Former Minnesota Governor Tim Pawlenty has written a book.
That's the joke.
Okay, not really. Presidential hopeful (also not the joke) Pawlenty was on right-wing [TW] talk radio to promote, well, Tim Pawlenty. It turns out he hates gay people. Still.
"I have been a public and repeat supporter of maintaining Don't Ask, Don't Tell. There's a lot of reasons for that, but if you look at how the combat commanders and the combat units feel about it, the results of those kinds of surveys were different than the ones that were mostly reported in the newspaper and that is something I think we need to pay attention to. But I have been a public supporter of maintaining Don't Ask, Don't Tell and I would support reinstating it as well."
Anyhow, since T-Paw has decided to share his autobiography with the world (for $27), I thought it was fair that I opened up, too.
Tim Pawlenty got his start in politics in Eagan, Minnesota. I grew up in Burnsville, the next town over. As much as I don't often admit it, T-Paw and I both have ties to Dakota County, south of the Twin Cities. So we're a lot alike.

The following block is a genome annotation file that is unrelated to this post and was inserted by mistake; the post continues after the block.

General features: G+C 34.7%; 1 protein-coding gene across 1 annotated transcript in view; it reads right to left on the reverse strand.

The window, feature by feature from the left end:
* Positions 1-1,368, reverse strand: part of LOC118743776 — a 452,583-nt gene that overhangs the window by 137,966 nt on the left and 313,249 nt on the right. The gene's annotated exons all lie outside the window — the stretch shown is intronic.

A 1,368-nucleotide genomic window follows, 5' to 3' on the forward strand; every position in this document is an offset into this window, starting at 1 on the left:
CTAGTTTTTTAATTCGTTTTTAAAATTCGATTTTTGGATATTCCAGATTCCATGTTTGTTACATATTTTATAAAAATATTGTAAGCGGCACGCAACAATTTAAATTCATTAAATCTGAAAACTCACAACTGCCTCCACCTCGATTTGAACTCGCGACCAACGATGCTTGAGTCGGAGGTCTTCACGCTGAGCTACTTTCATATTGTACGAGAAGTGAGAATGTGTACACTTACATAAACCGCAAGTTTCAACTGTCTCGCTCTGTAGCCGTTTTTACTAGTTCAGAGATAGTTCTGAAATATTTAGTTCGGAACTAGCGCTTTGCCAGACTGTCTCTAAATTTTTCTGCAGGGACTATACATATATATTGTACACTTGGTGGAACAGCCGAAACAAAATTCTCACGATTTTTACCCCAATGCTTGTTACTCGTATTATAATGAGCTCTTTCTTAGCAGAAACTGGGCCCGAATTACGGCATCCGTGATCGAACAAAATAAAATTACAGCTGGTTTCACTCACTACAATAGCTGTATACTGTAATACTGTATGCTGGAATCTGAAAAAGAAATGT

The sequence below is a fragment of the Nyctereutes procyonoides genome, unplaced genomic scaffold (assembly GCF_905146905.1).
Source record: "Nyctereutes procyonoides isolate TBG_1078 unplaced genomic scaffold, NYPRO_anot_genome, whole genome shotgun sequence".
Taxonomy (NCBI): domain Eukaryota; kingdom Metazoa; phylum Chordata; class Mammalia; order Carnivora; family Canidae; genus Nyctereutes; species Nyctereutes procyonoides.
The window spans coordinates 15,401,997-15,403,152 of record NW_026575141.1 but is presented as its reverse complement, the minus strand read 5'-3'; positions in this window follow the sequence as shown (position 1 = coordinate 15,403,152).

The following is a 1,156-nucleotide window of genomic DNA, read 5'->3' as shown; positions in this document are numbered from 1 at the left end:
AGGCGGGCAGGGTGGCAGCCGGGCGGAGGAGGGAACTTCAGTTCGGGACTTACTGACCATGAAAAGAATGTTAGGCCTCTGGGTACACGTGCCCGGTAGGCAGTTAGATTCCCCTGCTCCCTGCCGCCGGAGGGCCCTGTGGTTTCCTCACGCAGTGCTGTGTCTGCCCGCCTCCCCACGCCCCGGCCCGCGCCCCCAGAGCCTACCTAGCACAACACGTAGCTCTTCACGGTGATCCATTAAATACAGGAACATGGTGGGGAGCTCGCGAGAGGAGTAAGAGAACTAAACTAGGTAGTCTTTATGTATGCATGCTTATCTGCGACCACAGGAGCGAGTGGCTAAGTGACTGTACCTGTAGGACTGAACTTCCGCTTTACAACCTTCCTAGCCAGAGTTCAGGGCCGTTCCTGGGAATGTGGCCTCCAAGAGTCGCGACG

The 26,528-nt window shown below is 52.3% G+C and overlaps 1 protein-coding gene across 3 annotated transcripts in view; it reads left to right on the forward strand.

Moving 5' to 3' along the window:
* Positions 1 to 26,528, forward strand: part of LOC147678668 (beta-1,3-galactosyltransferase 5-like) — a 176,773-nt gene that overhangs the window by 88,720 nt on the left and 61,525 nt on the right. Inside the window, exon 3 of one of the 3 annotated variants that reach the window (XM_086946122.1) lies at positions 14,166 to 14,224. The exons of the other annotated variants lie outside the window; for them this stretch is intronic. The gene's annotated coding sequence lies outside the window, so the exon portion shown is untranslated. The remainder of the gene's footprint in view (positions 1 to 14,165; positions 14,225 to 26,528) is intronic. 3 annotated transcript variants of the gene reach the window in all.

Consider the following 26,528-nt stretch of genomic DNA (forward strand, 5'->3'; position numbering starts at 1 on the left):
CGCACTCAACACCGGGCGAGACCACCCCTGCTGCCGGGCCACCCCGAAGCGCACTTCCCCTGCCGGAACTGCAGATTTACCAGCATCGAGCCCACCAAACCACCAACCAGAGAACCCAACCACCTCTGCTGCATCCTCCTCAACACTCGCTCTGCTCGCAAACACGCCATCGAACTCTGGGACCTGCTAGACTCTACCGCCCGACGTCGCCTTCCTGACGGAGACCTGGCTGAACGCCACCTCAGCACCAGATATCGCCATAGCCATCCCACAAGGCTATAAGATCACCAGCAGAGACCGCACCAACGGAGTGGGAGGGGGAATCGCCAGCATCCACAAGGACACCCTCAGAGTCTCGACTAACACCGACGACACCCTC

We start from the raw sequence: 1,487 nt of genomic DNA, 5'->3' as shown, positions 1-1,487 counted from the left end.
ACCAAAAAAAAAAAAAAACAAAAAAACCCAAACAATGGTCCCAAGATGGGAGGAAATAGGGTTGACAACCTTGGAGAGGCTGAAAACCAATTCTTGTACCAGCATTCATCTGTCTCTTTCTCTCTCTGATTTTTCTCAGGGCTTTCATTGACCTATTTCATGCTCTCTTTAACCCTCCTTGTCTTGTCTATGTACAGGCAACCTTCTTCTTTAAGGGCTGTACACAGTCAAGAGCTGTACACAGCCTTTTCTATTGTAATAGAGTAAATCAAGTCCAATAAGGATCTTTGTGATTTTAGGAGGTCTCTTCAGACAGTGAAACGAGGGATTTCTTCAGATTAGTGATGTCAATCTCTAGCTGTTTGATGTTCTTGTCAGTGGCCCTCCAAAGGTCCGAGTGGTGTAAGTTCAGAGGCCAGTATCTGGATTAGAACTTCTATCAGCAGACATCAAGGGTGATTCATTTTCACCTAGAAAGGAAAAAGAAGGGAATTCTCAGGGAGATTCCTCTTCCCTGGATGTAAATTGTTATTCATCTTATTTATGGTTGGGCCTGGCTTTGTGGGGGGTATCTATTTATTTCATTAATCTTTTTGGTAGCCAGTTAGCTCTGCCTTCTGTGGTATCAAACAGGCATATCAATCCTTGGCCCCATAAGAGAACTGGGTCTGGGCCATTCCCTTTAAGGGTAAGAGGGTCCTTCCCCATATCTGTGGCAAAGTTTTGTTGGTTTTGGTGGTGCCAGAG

When I was a sophomore in high school, some guy started a fire at Edina High School. Edina is known (and widely derided) as one of the suburbs west of Minneapolis where folks in upper management live. The fire singed an entryway, and was quickly extinguished by the sprinkler system.
A few days later the same guy started a fire at Burnsville High School. (Go Blaze!) (Yes, I know.) My high school (part of a district that includes a sliver of Eagan, BTW) was gutted. Several months earlier, the middle-managers* (and middle-manager wannabes) in the district had rejected a referendum that would have installed sprinklers in the school. Too expensive.
Understand that this is Tim Pawlenty's base.
When I was safely in college, I had a summer job doing mosquito control. It was fun-- I still miss parts of it. Very rarely, I got to work in northern Dakota County. This was always scary. Not because I got to walk around thousands of acres of swamp and marsh by myself (:sigh: male privilege), but because having to talk to the public was a constant threat.